Opinion: Together, we can stop elder abuse
By Paul Downey
CEO & President, Senior Community Centers
Elder abuse victims often live in silent desperation, fearing retaliation from their abusers. Many times, it takes the courage of a family member or loved one to take action and stop the abuse.
According to the National Center on Elder Abuse, “elder abuse refers to intentional or negligent acts by a caregiver or trusted individual that causes (or potentially causes) harm to a vulnerable elder.” California’s most prevalent areas of elder abuse are physical and emotional abuse, financial abuse, and abuse in long-term care facilities.
Elder abuse can occur anywhere and affects seniors across all socio-economic groups, geographic locations, educational backgrounds and cultures. However, women and “older” elders are more likely to be victimized. Dementia and other mental health conditions are significant risk factors.
Elder abuse often comes with physical and behavioral warning signs. Physical warning signs may include uncombed or matted hair, malnourishment or dehydration, and unexplained bruises or scratches. An elder may display behavioral warnings signs such as becoming withdrawn, helpless, angry or frightened. Elders may become depressed or withdrawn. It is also important to watch for signs of isolation. Be suspicious if an elder is not given the opportunity to speak freely or have contact with others without the caregiver being present.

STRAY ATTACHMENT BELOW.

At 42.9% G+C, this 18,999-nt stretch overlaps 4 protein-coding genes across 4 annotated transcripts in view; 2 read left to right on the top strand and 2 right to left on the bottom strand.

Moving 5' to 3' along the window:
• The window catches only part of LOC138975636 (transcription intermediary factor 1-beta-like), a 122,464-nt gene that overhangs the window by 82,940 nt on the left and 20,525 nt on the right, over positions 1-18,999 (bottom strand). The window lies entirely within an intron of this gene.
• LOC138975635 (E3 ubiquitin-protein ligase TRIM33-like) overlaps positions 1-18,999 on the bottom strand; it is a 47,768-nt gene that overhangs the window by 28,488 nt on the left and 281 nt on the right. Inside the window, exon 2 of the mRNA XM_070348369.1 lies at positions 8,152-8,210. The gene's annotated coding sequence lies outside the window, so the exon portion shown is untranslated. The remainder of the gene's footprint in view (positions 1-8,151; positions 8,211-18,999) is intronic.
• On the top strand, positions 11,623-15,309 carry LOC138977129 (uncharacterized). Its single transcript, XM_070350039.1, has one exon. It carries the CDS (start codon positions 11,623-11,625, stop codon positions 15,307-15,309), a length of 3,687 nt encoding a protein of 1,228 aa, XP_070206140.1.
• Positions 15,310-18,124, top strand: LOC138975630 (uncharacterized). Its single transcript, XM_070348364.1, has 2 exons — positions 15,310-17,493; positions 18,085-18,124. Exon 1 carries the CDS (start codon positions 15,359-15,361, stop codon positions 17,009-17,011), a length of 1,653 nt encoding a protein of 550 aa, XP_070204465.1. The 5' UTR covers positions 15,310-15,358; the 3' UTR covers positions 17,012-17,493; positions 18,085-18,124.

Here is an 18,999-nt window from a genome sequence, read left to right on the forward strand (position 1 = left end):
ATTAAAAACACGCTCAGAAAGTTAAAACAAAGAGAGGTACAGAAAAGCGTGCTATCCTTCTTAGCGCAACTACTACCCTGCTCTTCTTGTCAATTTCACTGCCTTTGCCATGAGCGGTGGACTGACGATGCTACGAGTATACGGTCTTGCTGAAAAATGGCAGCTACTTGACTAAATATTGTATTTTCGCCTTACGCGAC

The first thing you can do to help prevent elder abuse is to be aware of the possibility of abuse. Look for warnings signs and ask others to do the same. Keep in contact with your older friends, neighbors and relatives. Maintaining consistent communication helps decrease isolation, often a risk factor for mistreatment. Report suspected mistreatment to your local law enforcement or adult protective services agency.
To report suspected abuse in the community, contact your local APS.
San Diego County Aging and Independent Services:
9335 Hazard Way, Suite 100
San Diego, CA 92123
( 858) 339-4661
For more information go to http://www.ncea.aoa.gov.
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